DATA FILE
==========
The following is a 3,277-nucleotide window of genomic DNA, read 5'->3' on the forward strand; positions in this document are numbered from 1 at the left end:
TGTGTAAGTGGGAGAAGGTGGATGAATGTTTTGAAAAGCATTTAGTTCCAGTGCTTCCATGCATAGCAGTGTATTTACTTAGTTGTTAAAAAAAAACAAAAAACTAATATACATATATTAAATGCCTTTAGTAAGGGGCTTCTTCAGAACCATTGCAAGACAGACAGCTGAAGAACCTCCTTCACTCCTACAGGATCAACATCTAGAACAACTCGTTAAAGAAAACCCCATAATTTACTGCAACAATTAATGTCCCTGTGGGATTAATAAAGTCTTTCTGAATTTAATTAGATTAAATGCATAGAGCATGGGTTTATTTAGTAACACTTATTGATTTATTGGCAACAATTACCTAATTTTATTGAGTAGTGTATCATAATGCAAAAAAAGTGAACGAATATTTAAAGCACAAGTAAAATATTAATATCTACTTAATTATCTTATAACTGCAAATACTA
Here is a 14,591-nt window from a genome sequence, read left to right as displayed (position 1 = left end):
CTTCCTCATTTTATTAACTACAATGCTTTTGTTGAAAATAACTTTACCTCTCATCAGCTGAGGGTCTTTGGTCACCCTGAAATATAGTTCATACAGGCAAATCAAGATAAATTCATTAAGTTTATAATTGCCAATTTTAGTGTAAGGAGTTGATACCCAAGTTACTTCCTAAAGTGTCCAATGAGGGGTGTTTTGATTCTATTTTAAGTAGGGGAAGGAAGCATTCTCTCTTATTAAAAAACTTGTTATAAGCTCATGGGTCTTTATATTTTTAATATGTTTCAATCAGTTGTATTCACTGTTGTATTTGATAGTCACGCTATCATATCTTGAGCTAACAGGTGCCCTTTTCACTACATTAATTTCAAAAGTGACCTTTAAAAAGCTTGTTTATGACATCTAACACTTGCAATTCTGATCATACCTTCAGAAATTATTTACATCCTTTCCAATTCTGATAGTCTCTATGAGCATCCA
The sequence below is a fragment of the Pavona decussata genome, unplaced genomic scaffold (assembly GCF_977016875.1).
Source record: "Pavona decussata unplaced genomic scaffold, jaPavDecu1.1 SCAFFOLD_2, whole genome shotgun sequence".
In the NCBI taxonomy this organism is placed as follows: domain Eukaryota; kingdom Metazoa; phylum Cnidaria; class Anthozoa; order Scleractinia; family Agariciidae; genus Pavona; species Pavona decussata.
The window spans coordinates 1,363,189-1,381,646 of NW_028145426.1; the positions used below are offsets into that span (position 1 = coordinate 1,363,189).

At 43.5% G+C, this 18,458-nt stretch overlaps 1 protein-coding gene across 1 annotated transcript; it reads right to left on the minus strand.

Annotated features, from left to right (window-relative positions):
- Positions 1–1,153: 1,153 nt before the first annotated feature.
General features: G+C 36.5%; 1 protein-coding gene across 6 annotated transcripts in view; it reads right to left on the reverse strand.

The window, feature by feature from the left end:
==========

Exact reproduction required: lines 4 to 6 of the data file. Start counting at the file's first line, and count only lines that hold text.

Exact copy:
CTTCCTCATTTTATTAACTACAATGCTTTTGTTGAAAATAACTTTACCTCTCATCAGCTGAGGGTCTTTGGTCACCCTGAAATATAGTTCATACAGGCAAATCAAGATAAATTCATTAAGTTTATAATTGCCAATTTTAGTGTAAGGAGTTGATACCCAAGTTACTTCCTAAAGTGTCCAATGAGGGGTGTTTTGATTCTATTTTAAGTAGGGGAAGGAAGCATTCTCTCTTATTAAAAAACTTGTTATAAGCTCATGGGTCTTTATATTTTTAATATGTTTCAATCAGTTGTATTCACTGTTGTATTTGATAGTCACGCTATCATATCTTGAGCTAACAGGTGCCCTTTTCACTACATTAATTTCAAAAGTGACCTTTAAAAAGCTTGTTTATGACATCTAACACTTGCAATTCTGATCATACCTTCAGAAATTATTTACATCCTTTCCAATTCTGATAGTCTCTATGAGCATCCA
The sequence below is a fragment of the Pavona decussata genome, unplaced genomic scaffold (assembly GCF_977016875.1).
Source record: "Pavona decussata unplaced genomic scaffold, jaPavDecu1.1 SCAFFOLD_2, whole genome shotgun sequence".